Pet Cremation Demystified 9/9
Pet Cremation Demystified. Part 9 of 9
By Patrick Couture
Director of Resting Paws Cemetery & Crematorium Inc.
Now that you are informed, don’t feel stupid about asking pertinent questions.
The first question you should ask is
Can you hold my pet until I can think clearly and make a decision? The reaction to this question will surprise you.
What are the after care options available?
Did someone at this clinic visit the establishment you are referring me to use?
Why do you prefer the provider you told me about?
How long will it take to get the ashes returned?
Is it possible for me to witness the cremation?
Are there any local alternatives?
Can I bring my pet there personally?
What type of cremation do I get with an ash return? Remember all the terms used for semi-private (Individual is what you will hear the most as it is misinterpreted by all as being a Private Cremation). When in actual fact it is a Semi-Private.
Some sites will say to ask if you are a member of this or that organisation? If you read this series, you know what our thoughts are on this subject.
If during this questioning period you get a lot of hesitation to answers and unknowns, do yourself a favor and do your research. Ask the clinic to hold your pet until you can think clearly and make a proper decision. After all you have been a faithful client to them for many years and this is a relatively small request. Now take this time to sit down with loved ones, plan out your wishes and make an informed decision.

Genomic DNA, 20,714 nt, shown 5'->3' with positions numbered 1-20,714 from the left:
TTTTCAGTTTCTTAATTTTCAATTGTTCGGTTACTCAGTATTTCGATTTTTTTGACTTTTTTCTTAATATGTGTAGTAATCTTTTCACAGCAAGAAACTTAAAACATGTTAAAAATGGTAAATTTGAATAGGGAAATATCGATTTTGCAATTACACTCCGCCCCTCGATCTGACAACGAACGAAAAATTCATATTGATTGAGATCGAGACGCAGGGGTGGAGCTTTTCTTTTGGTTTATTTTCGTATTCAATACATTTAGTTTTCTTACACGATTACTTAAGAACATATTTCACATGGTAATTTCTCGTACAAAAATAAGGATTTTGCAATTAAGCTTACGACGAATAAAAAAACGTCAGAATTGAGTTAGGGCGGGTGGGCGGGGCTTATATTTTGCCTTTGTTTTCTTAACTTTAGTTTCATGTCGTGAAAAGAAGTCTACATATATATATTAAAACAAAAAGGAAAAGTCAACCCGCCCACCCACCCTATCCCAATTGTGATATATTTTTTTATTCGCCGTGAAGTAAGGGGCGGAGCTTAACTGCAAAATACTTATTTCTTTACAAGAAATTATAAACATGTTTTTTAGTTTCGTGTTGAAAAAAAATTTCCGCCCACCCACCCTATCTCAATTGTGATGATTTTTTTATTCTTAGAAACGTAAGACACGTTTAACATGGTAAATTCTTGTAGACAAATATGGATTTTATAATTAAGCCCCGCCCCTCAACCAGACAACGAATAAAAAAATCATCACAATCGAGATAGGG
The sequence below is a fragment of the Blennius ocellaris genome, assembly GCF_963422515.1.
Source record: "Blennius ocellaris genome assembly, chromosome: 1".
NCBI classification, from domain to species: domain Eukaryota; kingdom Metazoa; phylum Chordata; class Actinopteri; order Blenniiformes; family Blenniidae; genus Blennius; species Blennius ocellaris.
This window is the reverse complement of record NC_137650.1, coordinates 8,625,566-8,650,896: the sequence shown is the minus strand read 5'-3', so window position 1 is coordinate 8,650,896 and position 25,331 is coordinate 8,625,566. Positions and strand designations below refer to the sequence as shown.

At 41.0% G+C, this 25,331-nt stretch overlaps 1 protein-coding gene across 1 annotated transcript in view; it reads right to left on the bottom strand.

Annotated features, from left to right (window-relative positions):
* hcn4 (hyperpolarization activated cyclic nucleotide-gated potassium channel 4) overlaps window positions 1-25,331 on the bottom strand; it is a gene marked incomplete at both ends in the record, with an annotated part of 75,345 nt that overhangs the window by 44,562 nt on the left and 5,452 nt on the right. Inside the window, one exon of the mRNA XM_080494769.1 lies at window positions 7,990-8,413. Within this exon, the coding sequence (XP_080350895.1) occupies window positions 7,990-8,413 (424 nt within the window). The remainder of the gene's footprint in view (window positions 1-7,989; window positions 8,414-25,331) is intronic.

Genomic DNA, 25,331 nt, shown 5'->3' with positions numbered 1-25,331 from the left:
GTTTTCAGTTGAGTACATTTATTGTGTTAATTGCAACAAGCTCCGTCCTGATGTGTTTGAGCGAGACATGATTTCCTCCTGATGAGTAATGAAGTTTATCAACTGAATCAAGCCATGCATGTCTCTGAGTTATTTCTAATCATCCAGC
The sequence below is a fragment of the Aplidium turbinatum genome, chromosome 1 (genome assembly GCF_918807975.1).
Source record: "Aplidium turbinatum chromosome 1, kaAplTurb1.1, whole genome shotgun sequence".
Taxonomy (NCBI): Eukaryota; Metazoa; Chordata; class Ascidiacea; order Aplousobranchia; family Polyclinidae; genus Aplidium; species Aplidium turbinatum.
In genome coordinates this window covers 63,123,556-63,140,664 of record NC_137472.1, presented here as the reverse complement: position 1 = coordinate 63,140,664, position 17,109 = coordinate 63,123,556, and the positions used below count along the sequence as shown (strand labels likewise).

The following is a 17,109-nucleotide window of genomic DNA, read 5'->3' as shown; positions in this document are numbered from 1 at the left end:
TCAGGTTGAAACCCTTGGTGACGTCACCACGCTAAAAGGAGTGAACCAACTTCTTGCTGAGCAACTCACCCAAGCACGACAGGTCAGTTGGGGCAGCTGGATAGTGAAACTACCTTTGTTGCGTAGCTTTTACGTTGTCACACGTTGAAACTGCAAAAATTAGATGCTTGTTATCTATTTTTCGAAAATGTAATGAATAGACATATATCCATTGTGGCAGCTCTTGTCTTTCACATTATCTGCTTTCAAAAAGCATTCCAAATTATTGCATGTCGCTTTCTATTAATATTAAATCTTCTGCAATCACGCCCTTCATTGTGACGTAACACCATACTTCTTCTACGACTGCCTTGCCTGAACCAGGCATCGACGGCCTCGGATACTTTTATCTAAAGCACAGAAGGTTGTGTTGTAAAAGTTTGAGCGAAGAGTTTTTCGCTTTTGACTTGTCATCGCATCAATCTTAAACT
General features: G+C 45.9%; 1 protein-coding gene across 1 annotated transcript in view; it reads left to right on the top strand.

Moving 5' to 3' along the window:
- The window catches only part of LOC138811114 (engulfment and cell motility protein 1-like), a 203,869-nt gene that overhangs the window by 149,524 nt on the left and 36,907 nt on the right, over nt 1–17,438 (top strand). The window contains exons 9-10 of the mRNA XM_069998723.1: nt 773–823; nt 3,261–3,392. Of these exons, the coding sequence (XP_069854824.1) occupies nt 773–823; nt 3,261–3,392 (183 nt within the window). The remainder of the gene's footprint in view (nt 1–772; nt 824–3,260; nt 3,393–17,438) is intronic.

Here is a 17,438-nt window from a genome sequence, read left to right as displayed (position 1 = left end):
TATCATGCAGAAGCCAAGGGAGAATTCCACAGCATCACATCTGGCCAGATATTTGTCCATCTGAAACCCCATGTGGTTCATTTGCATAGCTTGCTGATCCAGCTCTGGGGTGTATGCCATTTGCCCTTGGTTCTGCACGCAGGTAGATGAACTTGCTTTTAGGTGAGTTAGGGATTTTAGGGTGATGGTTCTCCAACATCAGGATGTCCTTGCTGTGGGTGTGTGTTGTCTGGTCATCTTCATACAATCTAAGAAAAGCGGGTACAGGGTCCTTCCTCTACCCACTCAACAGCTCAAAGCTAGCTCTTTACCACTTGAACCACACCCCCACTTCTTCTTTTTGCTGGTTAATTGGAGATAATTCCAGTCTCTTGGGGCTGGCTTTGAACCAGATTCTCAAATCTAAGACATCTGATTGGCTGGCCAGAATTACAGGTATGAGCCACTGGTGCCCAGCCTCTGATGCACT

Many people think that they can’t get their pets released to them after they have been euthanized at a clinic. This is a myth, veterinary clinics should have you sign a release form prior to performing the euthanasia and on that form there is a section for your wishes for the aftercare. Most clinics have aftercare containers for home return but for larger pets it can be more challenging. For cats, they can simply be placed in their carrier with a towel.
If you opt for a communal cremation, don’t be distraught, most people selecting a communal cremation with no ash return still care very much of what happens to ashes of their pets. Take the time to look at all the providers’ websites and see what they do with them. All of them perform communal cremations regardless if it is advertised or not. We at Resting Paws have a co-located Cemetery and wooded area (15 acres in total) and will scatter all ashes within it. You can even buy a little name plate to place on a memory tower in the area of scattering.
If you are well prepared you can bring your pet directly to us either at the crematory or office. By doing so you are cutting out 5 steps in the process and you are completely in charge. Many people that have brought us their pet for a communal cremation left with confidence knowing that their pet would remain in Ottawa in a location they can visit. If you choose a private or semi-private witnessed cremation you then remove all doubts and return home with your ashes.
I hope you learned something about pet aftercare and will be better prepared when the time comes.
When emotions are involved it is a normal reaction for people to answer your questions by anticipating what you want to hear as to not further escalate those emotions. It is also a normal in these circumstances that you hear what you want to hear and not what is actually said.
In the next posts we will discuss other aftercare options such as burial / mass burial and ash scattering.